Natasha’s Test Blog 1

As the “Why We Blog” study by Nardi, Schiano, Gumbrecht, and Swartz highlighted, the most common motivations for creating/ participating in blogs are to document one’s life, blogging as commentary, blogging as catharsis, blogging as a muse, and blogging in a community forum. I typically stick to the community forum style blogging in both academic, and non-academic settings.

Prior to this class I’ve had very general experiences with personal blogging, nothing too involved. Earlier classes I’ve taken in the MSTPC program as well as courses in my undergraduate education included an online “blog as a community forum”. I would actively participate in message boards, and engage in discussions by responding to my classmate’s threads. These were very functional blogs, and I obviously only participated because I was required to.

As mentioned in this article, the motivations for blogging “are not mutually exclusive and might come into play simultaneously”; this is the case in my non-academic community forum blogging. I’m a very private person, and don’t trust the people around me to completely confide my personal problems. I am incredibly dependent on advice forums like enotalone.com where I can anonymously pour my heart out and receive multitudes of responses from complete strangers.

What I love most about enotalone.com is that people of all ages, from all over the world, with entirely different backgrounds can give me raw, unapologetic advice. It can’t offend me because they’re only a name with a smiley face avatar, and I realize they’re also more comfortable sharing things about their lives that may help me. In this situation, I’m getting the help I need, and they’re getting some sort of fulfillment by helping me. I don’t have to worry about gossip or people holding my mistakes against me because these people can hardly determine what country I live in.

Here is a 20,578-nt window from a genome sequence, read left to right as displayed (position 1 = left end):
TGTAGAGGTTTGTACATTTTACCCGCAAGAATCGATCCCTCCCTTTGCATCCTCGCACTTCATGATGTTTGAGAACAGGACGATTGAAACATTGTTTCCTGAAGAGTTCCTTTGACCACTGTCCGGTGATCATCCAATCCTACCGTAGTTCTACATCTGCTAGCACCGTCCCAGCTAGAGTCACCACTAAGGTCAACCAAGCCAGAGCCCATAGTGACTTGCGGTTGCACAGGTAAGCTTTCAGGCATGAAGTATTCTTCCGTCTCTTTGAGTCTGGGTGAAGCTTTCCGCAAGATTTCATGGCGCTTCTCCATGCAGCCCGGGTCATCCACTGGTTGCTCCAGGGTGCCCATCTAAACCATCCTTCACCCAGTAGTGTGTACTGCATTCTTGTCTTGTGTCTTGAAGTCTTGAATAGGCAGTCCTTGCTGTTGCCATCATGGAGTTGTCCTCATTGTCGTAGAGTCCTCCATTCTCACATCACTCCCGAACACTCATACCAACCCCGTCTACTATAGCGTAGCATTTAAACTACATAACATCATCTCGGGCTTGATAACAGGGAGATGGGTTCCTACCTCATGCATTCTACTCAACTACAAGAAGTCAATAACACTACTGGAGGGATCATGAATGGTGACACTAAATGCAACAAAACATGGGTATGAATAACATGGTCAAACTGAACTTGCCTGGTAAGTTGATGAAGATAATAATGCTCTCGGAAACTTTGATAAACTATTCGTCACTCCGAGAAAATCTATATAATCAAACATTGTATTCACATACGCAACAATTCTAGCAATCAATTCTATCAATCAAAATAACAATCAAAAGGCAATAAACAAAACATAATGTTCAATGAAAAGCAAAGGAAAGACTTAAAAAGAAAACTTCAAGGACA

A few years ago I created a blog on Tumblr, and used it to journal my personal life. Again, I’m very private so I did not invite my friends and relatives, but I accumulated a decent following of international strangers. This was a bit cathartic for me, as it was another outlet to ramble on about things that were bothering me. However, I eventually lost interest in my Tumblr page and haven’t posted in years. The most enjoyable part of having a Tumblr blog was designing it; I spent more time perfecting its appearance than substantial writing.

In conclusion, I’m not much of a blogger unless it’s required for academic purposes, or I’m going through personal challenges I’m uncomfortable bringing to my friends and family. I have enjoyed the bit of blogging I’ve done so far, but I can think of a million other things I’d rather do.

anonymous3

Posted on September 17, 2015, in Blogs, Creative, Digital, Social Media, Society. Bookmark the permalink. 1 Comment.

  1. You’re right to note that this blog is “forced” since it is for an assignment and not necessarily “authentic” blogging the way Nardi, et al describe, but at least with the focus on readings, there’s no requirement to share personal details. However, I really like that you also mention sharing those details in communities of virtual strangers. Judith Donath argues for that type of freedom in her Wired piece: http://www.wired.com/2014/04/why-we-need-online-alter-egos-now-more-than-ever/.

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